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Booming Times for Lawyers as Washington Pursues Big Tech

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Tech firms are also hiring antitrust experts. Amazon, Facebook, and Google each have dozens of in-house attorneys. In January 2020, Amazon hired a former FTC attorney, Amy Posner. In April 2020, Facebook hired numerous government officials, starting with another longtime Federal Trade Commission attorney in the competition office.

“What’s amazing is how many people are going to work directly for agency tech companies,” said William Kovacic, former president of the FTC. “That reflects a real change.”

Opportunities to work for technology clients, or the technology companies themselves, drew a large audience in a recent mock trial conducted by the American Bar Association. The workshop focused on a large fictional search engine called Knowsmore, which was being sued by a smaller search engine that wanted to charge for more privacy features. The event was one of the busiest workshops organized by the ABA in recent years, said David Reichenberg, an attorney for Cozen O’Connor and co-chair of the association’s litigation committee.

“Every year there is more and more interest among members to learn more about technology and antitrust,” he said.

There is also more work for lawyers who want to take on big business or represent the government itself. Two law firms reached an agreement last year to represent the state of Texas in its lawsuit against Google. And last month, another firm joined the District of Columbia attorney general in suing Amazon.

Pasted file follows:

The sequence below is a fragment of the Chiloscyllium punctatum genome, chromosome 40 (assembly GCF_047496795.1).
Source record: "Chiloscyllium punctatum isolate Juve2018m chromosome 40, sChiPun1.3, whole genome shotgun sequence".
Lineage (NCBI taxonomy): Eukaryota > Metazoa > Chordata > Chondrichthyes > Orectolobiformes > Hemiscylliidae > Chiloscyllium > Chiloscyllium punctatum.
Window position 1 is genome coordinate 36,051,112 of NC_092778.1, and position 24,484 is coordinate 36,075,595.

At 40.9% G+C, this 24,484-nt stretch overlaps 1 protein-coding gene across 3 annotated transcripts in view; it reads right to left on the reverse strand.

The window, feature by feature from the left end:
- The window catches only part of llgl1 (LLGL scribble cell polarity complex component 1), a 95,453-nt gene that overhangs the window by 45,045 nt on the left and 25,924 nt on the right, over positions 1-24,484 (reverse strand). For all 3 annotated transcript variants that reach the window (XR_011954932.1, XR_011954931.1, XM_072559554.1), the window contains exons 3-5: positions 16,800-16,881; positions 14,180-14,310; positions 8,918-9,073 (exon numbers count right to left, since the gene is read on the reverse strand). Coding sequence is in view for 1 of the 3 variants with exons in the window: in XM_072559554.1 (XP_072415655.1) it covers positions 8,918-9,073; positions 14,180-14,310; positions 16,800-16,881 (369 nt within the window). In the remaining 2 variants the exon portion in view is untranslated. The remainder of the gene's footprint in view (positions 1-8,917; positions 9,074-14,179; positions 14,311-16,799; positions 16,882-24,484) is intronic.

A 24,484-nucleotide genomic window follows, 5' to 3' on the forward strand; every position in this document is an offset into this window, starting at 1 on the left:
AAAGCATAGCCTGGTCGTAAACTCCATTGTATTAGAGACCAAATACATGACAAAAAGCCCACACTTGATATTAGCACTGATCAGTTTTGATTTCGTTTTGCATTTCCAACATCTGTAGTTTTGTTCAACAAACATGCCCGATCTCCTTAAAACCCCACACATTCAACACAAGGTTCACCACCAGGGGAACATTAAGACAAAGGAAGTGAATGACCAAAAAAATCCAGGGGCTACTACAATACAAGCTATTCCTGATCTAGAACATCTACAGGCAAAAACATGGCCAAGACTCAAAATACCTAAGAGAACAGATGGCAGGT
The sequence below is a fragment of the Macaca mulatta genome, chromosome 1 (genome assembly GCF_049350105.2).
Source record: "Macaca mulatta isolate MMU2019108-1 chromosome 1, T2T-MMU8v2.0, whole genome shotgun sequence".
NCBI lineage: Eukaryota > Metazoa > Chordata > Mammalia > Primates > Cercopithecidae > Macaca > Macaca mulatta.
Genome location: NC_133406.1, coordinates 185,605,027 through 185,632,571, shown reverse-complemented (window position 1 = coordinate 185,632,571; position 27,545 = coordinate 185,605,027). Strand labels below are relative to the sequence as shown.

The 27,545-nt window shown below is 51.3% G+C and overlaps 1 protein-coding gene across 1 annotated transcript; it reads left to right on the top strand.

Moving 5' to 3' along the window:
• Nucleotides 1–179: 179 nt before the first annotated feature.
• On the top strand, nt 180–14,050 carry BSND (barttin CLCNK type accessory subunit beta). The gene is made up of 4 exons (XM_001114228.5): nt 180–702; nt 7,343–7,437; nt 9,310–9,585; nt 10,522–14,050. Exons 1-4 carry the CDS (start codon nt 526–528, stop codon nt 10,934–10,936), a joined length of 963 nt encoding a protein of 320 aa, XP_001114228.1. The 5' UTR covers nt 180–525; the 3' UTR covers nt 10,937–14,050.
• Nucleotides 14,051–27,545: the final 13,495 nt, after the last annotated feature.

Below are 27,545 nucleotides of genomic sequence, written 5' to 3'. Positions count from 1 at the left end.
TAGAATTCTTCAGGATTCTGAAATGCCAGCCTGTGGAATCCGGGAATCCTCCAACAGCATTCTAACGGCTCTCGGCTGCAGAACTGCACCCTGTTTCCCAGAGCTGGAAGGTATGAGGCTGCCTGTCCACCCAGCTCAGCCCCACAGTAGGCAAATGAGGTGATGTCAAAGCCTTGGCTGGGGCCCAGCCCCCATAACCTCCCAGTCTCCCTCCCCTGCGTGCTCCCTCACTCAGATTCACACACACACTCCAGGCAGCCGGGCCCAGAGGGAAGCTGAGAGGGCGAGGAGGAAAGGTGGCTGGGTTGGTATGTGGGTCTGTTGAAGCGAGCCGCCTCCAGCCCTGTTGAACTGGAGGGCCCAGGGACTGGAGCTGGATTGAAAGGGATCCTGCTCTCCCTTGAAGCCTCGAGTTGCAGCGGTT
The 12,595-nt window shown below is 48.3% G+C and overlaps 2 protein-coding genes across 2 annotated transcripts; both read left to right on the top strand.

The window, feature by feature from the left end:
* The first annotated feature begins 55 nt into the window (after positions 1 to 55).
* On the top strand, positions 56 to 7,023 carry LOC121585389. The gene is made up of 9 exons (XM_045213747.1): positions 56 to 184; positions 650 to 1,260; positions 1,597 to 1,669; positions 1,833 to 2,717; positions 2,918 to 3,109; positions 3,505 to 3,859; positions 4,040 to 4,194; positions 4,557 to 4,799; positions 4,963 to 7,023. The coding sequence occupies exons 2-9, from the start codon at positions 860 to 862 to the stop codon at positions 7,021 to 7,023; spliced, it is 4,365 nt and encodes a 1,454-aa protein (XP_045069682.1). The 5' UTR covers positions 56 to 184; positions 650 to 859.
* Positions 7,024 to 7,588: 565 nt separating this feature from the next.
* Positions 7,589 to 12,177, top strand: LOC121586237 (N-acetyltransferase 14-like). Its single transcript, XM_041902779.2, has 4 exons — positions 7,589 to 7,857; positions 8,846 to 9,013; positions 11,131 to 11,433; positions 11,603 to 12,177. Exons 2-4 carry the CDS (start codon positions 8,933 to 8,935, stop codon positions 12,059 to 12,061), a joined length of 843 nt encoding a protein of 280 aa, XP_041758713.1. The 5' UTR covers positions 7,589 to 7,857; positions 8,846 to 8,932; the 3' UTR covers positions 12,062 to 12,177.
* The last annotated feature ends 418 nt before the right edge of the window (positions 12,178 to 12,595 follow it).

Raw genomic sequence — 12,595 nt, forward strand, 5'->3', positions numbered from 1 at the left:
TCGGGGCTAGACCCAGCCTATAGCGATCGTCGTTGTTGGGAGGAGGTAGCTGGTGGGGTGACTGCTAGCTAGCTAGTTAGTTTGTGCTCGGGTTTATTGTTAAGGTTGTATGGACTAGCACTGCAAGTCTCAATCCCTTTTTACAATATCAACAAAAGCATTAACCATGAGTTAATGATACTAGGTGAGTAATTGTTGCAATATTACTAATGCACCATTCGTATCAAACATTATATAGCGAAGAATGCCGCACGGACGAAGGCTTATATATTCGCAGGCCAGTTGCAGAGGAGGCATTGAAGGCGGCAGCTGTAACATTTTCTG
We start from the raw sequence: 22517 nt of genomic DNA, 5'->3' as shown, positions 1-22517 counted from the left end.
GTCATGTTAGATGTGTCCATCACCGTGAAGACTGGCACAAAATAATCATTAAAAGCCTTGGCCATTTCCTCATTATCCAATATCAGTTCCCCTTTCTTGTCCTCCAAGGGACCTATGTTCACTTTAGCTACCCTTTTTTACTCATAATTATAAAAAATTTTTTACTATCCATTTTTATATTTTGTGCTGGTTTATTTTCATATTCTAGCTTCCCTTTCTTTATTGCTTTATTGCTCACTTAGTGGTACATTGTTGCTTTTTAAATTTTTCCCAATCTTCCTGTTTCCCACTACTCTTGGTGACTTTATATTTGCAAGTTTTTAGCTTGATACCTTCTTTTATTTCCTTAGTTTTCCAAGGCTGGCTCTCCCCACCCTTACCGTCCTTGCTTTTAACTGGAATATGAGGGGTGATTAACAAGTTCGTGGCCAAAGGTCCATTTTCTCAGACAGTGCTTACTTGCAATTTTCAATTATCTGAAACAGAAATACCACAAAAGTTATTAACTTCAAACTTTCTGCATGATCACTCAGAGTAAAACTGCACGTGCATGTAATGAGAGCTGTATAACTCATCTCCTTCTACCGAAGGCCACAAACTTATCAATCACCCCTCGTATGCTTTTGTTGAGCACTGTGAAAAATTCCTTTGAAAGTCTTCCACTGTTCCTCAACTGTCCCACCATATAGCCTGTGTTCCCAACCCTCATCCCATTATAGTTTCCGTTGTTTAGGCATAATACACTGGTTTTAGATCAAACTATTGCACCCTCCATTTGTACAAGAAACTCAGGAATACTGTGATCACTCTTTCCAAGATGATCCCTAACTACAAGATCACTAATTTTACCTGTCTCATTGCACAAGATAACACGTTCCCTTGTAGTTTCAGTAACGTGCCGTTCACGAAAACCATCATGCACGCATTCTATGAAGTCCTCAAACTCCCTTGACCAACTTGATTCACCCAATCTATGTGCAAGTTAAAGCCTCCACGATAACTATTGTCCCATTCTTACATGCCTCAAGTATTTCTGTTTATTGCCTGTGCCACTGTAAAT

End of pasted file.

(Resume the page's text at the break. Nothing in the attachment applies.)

But many of the largest and most prestigious firms are working for the Silicon Valley giants.

Jonathan Kanter, a longtime antitrust attorney rumored as a possible candidate to lead the Justice Department’s antitrust division, built his career in large part working for rivals Google, Facebook, Amazon and Apple. His client list included both large companies like Microsoft and News Corporation and smaller companies like Yelp and Spotify.

In 2016, he moved to Paul, Weiss, Rifkind, Wharton & Garrison, a prominent corporate litigation firm. But last year, Kanter’s work criticizing big tech began to conflict with other parts of the company’s expanding portfolio, two people with knowledge of the matter said. Specifically, his practice was at odds with the work done by Bill Isaacson and Karen Dunn, two attorneys the firm had just hired who are known to represent Apple and Amazon, another person with knowledge of the situation said.

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